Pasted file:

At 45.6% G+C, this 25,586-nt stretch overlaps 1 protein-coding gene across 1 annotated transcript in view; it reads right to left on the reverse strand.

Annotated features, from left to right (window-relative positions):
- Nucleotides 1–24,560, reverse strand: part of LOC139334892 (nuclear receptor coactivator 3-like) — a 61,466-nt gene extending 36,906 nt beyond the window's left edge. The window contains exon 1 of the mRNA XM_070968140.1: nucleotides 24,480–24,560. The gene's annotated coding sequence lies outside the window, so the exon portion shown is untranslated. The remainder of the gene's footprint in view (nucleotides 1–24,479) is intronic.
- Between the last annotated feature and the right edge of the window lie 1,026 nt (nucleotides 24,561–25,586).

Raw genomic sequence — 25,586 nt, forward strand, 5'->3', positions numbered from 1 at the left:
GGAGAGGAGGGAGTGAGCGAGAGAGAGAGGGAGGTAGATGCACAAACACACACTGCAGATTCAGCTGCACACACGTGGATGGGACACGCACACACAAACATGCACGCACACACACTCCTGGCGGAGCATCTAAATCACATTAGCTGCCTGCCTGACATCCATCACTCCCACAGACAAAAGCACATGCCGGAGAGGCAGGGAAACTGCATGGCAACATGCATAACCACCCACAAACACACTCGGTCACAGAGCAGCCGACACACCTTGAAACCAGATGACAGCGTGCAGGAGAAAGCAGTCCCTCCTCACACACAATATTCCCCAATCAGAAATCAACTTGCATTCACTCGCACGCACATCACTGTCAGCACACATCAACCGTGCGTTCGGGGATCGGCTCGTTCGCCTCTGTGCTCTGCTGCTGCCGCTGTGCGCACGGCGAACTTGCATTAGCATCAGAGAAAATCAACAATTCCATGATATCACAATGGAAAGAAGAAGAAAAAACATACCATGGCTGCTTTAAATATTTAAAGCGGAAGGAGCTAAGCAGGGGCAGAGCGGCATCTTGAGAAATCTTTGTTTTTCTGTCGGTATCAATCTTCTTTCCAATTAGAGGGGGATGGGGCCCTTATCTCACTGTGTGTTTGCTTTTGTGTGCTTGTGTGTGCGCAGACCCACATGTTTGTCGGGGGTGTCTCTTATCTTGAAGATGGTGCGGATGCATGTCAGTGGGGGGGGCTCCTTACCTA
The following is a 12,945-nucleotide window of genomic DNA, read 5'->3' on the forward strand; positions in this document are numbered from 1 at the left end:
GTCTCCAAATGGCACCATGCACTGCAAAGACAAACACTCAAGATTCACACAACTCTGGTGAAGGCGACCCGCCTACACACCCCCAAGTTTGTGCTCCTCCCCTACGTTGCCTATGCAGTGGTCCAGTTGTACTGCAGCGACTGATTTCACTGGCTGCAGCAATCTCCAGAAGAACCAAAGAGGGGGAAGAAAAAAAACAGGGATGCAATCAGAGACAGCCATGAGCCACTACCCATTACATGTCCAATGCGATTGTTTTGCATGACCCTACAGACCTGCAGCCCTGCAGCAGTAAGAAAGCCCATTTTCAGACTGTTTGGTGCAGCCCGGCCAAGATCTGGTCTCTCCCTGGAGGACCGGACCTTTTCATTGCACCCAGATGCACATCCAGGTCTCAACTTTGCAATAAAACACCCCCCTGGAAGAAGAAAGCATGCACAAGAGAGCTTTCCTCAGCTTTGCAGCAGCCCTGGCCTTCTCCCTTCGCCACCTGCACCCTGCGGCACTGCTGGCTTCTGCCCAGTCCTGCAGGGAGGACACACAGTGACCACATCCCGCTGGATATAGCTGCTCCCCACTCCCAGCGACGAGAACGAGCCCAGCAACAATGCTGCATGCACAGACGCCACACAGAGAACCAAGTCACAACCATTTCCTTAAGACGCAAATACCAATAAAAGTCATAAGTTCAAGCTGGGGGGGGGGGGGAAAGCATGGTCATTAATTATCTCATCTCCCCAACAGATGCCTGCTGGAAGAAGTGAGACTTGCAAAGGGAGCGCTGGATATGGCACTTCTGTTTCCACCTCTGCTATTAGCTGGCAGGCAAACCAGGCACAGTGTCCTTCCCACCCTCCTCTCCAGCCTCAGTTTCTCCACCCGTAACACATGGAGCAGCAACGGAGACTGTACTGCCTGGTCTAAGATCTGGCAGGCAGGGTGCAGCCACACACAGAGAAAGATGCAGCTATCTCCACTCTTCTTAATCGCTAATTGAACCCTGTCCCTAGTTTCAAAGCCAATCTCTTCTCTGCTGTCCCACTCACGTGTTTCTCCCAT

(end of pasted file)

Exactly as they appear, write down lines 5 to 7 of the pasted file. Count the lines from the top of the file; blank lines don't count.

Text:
Raw genomic sequence — 25,586 nt, forward strand, 5'->3', positions numbered from 1 at the left:
GGAGAGGAGGGAGTGAGCGAGAGAGAGAGGGAGGTAGATGCACAAACACACACTGCAGATTCAGCTGCACACACGTGGATGGGACACGCACACACAAACATGCACGCACACACACTCCTGGCGGAGCATCTAAATCACATTAGCTGCCTGCCTGACATCCATCACTCCCACAGACAAAAGCACATGCCGGAGAGGCAGGGAAACTGCATGGCAACATGCATAACCACCCACAAACACACTCGGTCACAGAGCAGCCGACACACCTTGAAACCAGATGACAGCGTGCAGGAGAAAGCAGTCCCTCCTCACACACAATATTCCCCAATCAGAAATCAACTTGCATTCACTCGCACGCACATCACTGTCAGCACACATCAACCGTGCGTTCGGGGATCGGCTCGTTCGCCTCTGTGCTCTGCTGCTGCCGCTGTGCGCACGGCGAACTTGCATTAGCATCAGAGAAAATCAACAATTCCATGATATCACAATGGAAAGAAGAAGAAAAAACATACCATGGCTGCTTTAAATATTTAAAGCGGAAGGAGCTAAGCAGGGGCAGAGCGGCATCTTGAGAAATCTTTGTTTTTCTGTCGGTATCAATCTTCTTTCCAATTAGAGGGGGATGGGGCCCTTATCTCACTGTGTGTTTGCTTTTGTGTGCTTGTGTGTGCGCAGACCCACATGTTTGTCGGGGGTGTCTCTTATCTTGAAGATGGTGCGGATGCATGTCAGTGGGGGGGGCTCCTTACCTA
The following is a 12,945-nucleotide window of genomic DNA, read 5'->3' on the forward strand; positions in this document are numbered from 1 at the left end: